“The nearly R2 billion that has been raised through the levy so far, should never have been absorbed into the black hole of our national fiscus. Instead, the levy should have been ring-fenced for its intended purpose: to develop better recycling facilities and incentivise sustainable consumer behaviour.”
Nobody is more disgusted at plastic pollution than those of us who work in the plastics industry. It is distressing to see our products washed up on beaches and littering the landscape.
But the call to ban plastic products is a simplistic response to a complex problem. What’s required is a rational solution to the genuine crisis of plastic pollution, not an emotional reaction. Something that many of those leading the call to “wage war on plastic” fail to understand, is the terrible impact that alternative materials have on the environment.
It is tempting to imagine a world without plastic as some sort of environmental utopia. But, when used in consumer goods, plastic uses four times less energy than alternative materials such as metal, paper and glass. In fact, alternatives to plastic packaging would nearly double greenhouse gas emissions.
The fact is that plastic – if disposed of correctly – is one of the most environmentally friendly products there is. And this is where the solution to plastic pollution can be found: in the correct disposal and management of plastic waste.
Today we are prepared to be bold and to say that waging war on plastic is not the answer. Instead, the time has come to start waging war on plastic pollution. To win the war on plastic pollution, every role-player in the plastics industry needs to confront some hard truths. This includes us as the producers of plastics, but it also includes government and consumers.
From our side, we are willing to make bold and constructive changes to our products. As members of the South African Initiative – an alliance of key members of the full packaging value chain – we are committed to transforming all our products to make them more environmentally friendly and recyclable.
We will also prioritise new scalable technologies within the industry that not only make recycling and recovering plastics easier, but also enable the creation of value from all plastics once they have been used. For us to be successful, we need to work closely in partnership with government. It is, after all, the role of government to provide adequate waste management infrastructure and to correctly incentivise citizens to recycle.
We are encouraged that government is prepared to have tough conversations regarding the challenges ahead. The Department of Environmental Affairs, for example, admitted in Parliament two weeks ago that it had failed to develop competent waste management facilities, let alone recycling infrastructure.
Around the country – from eThekwini to Ekurhuleni to Johannesburg to Tshwane to Cape Town – citizens resort to dumping their waste illegally because basic waste removal facilities are either inadequate or absent. A study commissioned by the Department of Environmental affairs in 2012 showed that South Africa generated 108 million tonnes of general waste in 2011, of which only 10% was recycled.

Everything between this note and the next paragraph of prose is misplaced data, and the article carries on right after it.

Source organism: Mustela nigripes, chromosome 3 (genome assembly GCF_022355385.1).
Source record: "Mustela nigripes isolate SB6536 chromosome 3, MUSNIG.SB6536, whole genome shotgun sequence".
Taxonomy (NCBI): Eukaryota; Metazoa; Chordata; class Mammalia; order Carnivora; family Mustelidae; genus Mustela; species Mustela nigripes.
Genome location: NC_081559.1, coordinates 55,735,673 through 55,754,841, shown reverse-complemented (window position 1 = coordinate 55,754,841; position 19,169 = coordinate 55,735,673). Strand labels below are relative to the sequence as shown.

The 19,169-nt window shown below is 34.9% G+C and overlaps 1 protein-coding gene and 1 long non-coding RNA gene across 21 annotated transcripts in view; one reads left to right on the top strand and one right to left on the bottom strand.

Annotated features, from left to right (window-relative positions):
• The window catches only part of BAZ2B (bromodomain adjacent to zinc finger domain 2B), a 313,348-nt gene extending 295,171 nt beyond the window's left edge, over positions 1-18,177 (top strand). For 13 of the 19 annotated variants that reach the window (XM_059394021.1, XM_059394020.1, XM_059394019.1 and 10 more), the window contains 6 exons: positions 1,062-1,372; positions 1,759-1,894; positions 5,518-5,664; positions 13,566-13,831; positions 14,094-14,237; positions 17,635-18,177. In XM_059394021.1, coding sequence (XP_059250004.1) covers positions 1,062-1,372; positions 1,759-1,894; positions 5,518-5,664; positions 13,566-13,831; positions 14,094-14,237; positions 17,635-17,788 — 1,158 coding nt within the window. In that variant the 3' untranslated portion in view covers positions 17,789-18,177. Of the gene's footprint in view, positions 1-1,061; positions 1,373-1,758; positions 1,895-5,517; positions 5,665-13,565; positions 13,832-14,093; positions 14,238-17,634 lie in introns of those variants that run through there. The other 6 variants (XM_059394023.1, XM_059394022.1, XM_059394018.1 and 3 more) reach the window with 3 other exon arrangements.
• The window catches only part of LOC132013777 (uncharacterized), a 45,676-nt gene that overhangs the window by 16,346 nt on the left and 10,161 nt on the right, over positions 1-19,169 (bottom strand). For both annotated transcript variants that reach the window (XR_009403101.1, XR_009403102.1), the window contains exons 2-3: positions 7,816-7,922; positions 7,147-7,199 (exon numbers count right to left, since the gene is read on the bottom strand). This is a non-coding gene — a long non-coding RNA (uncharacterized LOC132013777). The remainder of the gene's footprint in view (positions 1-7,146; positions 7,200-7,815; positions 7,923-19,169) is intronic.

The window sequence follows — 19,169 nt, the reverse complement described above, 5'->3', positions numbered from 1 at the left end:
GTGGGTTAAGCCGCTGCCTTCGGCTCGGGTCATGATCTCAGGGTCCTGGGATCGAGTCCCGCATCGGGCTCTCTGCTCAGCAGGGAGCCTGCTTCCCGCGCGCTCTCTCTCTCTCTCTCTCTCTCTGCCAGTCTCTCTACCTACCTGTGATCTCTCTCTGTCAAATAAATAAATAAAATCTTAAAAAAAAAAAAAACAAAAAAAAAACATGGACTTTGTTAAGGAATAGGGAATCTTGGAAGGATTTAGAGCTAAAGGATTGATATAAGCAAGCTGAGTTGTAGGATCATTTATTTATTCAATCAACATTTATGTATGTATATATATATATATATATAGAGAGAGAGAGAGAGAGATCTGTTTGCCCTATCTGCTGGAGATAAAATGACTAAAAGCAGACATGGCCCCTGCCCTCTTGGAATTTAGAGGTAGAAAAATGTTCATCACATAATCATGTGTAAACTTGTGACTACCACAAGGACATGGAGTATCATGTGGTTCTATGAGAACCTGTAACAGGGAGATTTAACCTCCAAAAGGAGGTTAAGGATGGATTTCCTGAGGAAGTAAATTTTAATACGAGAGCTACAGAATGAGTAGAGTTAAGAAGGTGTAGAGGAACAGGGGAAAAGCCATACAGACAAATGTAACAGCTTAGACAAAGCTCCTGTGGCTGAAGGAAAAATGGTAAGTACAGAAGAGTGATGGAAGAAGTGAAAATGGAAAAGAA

The consequences of our weak waste management infrastructure are not only visible in our rivers and oceans, but also cost the country hundreds of millions of rand when municipalities have to clean up illegal dumping sites.
We need government to urgently fix South Africa’s inadequate waste management facilities and improve infrastructure for collection and recycling. In doing so, it can create thousands of new jobs while safeguarding the 100 000 formal and informal jobs that the plastics industry currently provides.
To start financing the upgrade of our flawed waste management system, our view is that government must immediately take steps to ring-fence the plastic bag levy that was implemented back in 2003. This levy has increased from 3c per bag in 2003 to 12c in 2018.
The nearly R2 billion that has been raised through the levy so far, should never have been absorbed into the black hole of our national fiscus. Instead, the levy should have been ring-fenced for its intended purpose: to develop better recycling facilities and incentivise sustainable consumer behaviour.
In the coming weeks and months, we, as the plastics industry, will embark on a sustained campaign to persuade government and citizens to join us in the war on plastic pollution. We support President Cyril Ramaphosa’s quest to clean up South Africa, but it can only happen if there is a recycling revolution in this country.
We believe that plastic – if used correctly and disposed of properly – is a product that has immense value to society. It has a smaller carbon footprint than the alternatives, and it is more cost effective to produce. This means a lower cost of living, more economic growth and more jobs.
A rational conversation about plastic pollution recognises the positive attributes of plastic and focuses on how to manage plastic waste. The time has come to have that rational conversation, and we look forward to leading the discussion.
To win this fight, we need to build strong collaborative and meaning full partnerships. Government, industry and the consumer needs to work together.
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